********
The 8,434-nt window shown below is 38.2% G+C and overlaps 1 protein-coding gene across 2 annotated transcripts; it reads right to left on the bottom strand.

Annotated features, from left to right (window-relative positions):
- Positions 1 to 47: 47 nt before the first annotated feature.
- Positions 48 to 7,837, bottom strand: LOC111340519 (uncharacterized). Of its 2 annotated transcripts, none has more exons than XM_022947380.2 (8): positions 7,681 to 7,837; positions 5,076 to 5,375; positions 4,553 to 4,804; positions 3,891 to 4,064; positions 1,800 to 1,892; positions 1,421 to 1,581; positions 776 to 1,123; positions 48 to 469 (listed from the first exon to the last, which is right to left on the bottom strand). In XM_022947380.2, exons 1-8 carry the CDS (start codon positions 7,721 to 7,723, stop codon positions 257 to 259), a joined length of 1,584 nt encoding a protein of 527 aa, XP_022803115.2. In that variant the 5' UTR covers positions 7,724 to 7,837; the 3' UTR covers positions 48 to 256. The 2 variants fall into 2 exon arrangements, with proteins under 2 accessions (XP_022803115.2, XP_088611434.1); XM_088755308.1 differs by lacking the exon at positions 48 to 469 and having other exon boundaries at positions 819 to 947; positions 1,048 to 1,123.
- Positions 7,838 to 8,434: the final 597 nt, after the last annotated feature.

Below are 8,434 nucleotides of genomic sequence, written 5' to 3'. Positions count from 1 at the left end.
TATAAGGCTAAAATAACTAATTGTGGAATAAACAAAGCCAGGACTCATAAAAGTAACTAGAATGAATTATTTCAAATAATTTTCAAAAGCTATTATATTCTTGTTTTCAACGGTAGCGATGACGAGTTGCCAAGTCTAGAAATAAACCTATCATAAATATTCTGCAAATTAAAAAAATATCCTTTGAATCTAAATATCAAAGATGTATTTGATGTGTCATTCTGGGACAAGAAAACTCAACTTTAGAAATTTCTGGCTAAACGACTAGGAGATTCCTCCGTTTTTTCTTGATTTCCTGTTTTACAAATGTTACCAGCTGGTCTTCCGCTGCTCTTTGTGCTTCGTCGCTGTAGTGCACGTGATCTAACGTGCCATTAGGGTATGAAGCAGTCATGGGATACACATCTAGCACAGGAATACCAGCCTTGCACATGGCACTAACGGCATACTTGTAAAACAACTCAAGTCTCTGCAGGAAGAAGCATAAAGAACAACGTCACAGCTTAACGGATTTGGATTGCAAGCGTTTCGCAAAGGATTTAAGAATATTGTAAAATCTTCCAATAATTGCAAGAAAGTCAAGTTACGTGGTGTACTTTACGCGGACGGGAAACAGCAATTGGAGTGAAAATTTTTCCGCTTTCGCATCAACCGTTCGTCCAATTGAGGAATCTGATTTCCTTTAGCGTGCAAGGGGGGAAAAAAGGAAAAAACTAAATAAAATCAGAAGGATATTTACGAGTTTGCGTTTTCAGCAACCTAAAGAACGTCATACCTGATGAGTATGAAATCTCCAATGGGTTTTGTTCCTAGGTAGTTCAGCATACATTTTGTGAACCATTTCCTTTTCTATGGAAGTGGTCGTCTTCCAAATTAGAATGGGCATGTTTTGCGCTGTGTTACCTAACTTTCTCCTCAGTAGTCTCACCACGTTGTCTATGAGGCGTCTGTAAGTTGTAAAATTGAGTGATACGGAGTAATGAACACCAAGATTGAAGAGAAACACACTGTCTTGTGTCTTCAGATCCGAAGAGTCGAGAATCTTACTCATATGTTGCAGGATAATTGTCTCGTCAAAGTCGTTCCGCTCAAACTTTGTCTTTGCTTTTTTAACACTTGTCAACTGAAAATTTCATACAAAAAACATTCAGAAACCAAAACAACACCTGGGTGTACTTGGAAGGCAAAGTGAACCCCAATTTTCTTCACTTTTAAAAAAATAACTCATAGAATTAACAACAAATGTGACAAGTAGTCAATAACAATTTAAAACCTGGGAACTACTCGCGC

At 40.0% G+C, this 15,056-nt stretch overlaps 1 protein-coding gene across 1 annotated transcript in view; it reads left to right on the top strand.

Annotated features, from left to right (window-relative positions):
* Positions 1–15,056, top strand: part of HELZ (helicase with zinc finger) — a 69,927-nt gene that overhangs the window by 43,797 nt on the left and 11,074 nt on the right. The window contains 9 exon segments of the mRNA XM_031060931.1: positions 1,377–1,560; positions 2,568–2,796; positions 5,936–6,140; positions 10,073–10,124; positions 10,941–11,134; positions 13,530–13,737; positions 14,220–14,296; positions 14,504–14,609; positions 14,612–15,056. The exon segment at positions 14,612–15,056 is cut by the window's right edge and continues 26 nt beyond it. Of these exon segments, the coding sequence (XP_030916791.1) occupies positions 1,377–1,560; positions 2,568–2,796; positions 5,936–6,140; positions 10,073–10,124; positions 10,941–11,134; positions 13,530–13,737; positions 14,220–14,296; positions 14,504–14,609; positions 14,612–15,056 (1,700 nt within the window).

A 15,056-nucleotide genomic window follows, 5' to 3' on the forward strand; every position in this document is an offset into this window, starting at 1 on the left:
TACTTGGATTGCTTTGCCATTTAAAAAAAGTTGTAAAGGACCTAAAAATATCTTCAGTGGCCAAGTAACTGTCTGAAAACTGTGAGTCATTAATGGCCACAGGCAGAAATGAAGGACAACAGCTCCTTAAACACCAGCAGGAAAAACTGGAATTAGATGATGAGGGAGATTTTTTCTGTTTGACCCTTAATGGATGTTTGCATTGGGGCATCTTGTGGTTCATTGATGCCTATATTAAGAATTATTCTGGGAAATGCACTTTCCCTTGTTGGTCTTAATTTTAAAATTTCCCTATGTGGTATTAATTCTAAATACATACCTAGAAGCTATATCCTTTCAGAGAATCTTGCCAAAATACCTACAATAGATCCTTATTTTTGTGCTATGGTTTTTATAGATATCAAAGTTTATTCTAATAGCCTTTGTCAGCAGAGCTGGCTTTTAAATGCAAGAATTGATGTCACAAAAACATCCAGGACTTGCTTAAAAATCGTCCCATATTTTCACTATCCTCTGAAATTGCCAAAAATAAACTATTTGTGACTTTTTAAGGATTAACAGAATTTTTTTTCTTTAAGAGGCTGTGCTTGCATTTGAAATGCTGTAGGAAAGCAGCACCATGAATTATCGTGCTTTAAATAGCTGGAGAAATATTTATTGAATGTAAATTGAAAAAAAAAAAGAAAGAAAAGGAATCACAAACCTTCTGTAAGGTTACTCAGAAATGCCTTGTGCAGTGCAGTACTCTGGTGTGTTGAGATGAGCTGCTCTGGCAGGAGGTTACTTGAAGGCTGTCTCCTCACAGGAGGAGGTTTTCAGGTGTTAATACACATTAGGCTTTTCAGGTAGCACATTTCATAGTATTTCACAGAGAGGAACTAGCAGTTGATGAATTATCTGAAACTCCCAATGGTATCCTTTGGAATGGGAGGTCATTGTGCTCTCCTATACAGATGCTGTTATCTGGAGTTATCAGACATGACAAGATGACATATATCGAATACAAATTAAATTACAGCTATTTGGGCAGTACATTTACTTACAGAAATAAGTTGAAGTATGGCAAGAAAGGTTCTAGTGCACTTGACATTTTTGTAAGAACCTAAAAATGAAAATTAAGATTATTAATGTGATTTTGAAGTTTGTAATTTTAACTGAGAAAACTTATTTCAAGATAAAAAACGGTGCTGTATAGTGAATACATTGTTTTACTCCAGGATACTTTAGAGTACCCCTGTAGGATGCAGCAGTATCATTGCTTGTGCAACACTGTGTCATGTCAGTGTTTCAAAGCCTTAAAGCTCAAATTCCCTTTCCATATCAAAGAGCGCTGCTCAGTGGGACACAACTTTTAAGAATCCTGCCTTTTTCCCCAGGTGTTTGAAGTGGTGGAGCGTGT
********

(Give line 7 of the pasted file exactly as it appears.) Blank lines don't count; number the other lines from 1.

TATAAGGCTAAAATAACTAATTGTGGAATAAACAAAGCCAGGACTCATAAAAGTAACTAGAATGAATTATTTCAAATAATTTTCAAAAGCTATTATATTCTTGTTTTCAACGGTAGCGATGACGAGTTGCCAAGTCTAGAAATAAACCTATCATAAATATTCTGCAAATTAAAAAAATATCCTTTGAATCTAAATATCAAAGATGTATTTGATGTGTCATTCTGGGACAAGAAAACTCAACTTTAGAAATTTCTGGCTAAACGACTAGGAGATTCCTCCGTTTTTTCTTGATTTCCTGTTTTACAAATGTTACCAGCTGGTCTTCCGCTGCTCTTTGTGCTTCGTCGCTGTAGTGCACGTGATCTAACGTGCCATTAGGGTATGAAGCAGTCATGGGATACACATCTAGCACAGGAATACCAGCCTTGCACATGGCACTAACGGCATACTTGTAAAACAACTCAAGTCTCTGCAGGAAGAAGCATAAAGAACAACGTCACAGCTTAACGGATTTGGATTGCAAGCGTTTCGCAAAGGATTTAAGAATATTGTAAAATCTTCCAATAATTGCAAGAAAGTCAAGTTACGTGGTGTACTTTACGCGGACGGGAAACAGCAATTGGAGTGAAAATTTTTCCGCTTTCGCATCAACCGTTCGTCCAATTGAGGAATCTGATTTCCTTTAGCGTGCAAGGGGGGAAAAAAGGAAAAAACTAAATAAAATCAGAAGGATATTTACGAGTTTGCGTTTTCAGCAACCTAAAGAACGTCATACCTGATGAGTATGAAATCTCCAATGGGTTTTGTTCCTAGGTAGTTCAGCATACATTTTGTGAACCATTTCCTTTTCTATGGAAGTGGTCGTCTTCCAAATTAGAATGGGCATGTTTTGCGCTGTGTTACCTAACTTTCTCCTCAGTAGTCTCACCACGTTGTCTATGAGGCGTCTGTAAGTTGTAAAATTGAGTGATACGGAGTAATGAACACCAAGATTGAAGAGAAACACACTGTCTTGTGTCTTCAGATCCGAAGAGTCGAGAATCTTACTCATATGTTGCAGGATAATTGTCTCGTCAAAGTCGTTCCGCTCAAACTTTGTCTTTGCTTTTTTAACACTTGTCAACTGAAAATTTCATACAAAAAACATTCAGAAACCAAAACAACACCTGGGTGTACTTGGAAGGCAAAGTGAACCCCAATTTTCTTCACTTTTAAAAAAATAACTCATAGAATTAACAACAAATGTGACAAGTAGTCAATAACAATTTAAAACCTGGGAACTACTCGCGC